See the latest version of poisson regression with endogenous variables. See all of Stata's poisson regression features.

See the new features in Stata 14.

## Poisson regression with endogenous variables | Order Stata |

- Estimators
- GMM: one-step, two-step, and iterated
- Control function

- Models
- additive
- multiplicative

- Robust SEs to relax distributional assumptions
- Cluster–robust SEs for correlated data

**ivpoisson** fits a Poisson regression model (a.k.a. exponential
conditional mean model) in which one or more of the regressors are
endogenous. Poisson is frequently used to model count outcomes
or to model nonnegative outcome variables.

Suppose we are modeling the number of automobile accidents involving young male drivers.

We will assume the number of accidents comes from a Poisson distribution with mean

exp(b_{0}+b_{1}horsepower +b_{2}x1 +b_{3}x2)

In this artificial example, we will assume horsepower, in addition to
having a direct effect, also reflects an underlying tendency for
risky behavior. We will use **x3** and **x4** as measures of the tendency, though
**x3** and **x4** might have nothing whatsoever to do with cars. We will use the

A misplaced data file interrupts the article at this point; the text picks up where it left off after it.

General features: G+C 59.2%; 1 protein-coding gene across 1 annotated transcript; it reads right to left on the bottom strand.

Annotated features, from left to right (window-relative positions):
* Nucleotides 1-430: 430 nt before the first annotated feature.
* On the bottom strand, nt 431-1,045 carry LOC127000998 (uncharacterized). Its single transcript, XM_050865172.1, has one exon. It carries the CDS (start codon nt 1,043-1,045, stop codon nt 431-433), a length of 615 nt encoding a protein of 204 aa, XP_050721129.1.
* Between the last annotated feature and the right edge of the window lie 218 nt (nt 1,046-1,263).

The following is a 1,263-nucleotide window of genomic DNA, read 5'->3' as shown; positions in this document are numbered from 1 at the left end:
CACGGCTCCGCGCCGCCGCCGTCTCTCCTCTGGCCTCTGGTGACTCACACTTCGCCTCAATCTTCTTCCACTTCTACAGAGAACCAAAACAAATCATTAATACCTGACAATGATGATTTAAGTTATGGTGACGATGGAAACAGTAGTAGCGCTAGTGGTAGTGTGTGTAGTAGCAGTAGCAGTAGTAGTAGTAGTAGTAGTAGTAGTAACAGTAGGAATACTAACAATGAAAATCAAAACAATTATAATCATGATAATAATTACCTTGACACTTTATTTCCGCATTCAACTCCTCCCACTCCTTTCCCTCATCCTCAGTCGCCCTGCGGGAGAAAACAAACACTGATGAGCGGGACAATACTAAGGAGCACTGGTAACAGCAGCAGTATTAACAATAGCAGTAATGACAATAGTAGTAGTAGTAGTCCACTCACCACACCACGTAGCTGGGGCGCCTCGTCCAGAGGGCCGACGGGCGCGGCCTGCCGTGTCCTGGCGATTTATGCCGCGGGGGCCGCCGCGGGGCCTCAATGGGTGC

full set of variables **x1** through **x4** as instruments for horsepower.

We will estimate our additive model using the efficient two-step GMM. We type

Robust | ||

accidents | Coef. Std. Err. z P>|z| [95% Conf. Interval] | |

horsepower | .007671 .0013068 5.87 0.000 .0051096 .0102324 | |

x1 | .2045703 .047727 4.29 0.000 .1110271 .2981135 | |

x2 | .1432927 .0392774 3.65 0.000 .0663104 .220275 | |

_cons | -2.036695 .3157527 -6.45 0.000 -2.655558 -1.417831 | |

To understand the impact of pure horsepower (holding underlying
risky behavior constant) on our young males, we will use Stata's
**margins** to estimate the expected
number of accidents using observed horsepower and the expected number of
accidents from giving each car 50 more units of horsepower:

Delta-method | ||

Margin Std. Err. z P>|z| [95% Conf. Interval] | ||

_at | ||

1 | .848863 .0332419 25.54 0.000 .7837101 .9140158 | |

2 | 1.245694 .1008422 12.35 0.000 1.048047 1.443341 | |

We find that the expected number of accidents using observed horsepower is 0.85 and that it increases to 1.25 if each car produces 50 more horsepower.

We can compute the effect of the 50-horsepower increases by contrasting these two estimates:

df chi2 P>chi2 | ||

_at | 1 21.76 0.0000 | |

Delta-method | ||

Contrast Std. Err. [95% Conf. Interval] | ||

_at | ||

(2 vs 1) | .3968306 .0850745 .2300876 .5635737 | |

We find that increasing horsepower by 50 increases the expected number of accidents per young man by 0.40 on average. (This Poisson model is nonlinear, so the amount of increase varies across young men.)

The above results would be of interest to insurance companies that want to judge the effect of increasing the horsepower of modern cars.

See the manual entry.

To learn more about **margins**, see its manual entry.

See
**New in Stata 14**
for more about what was added in Stata 14.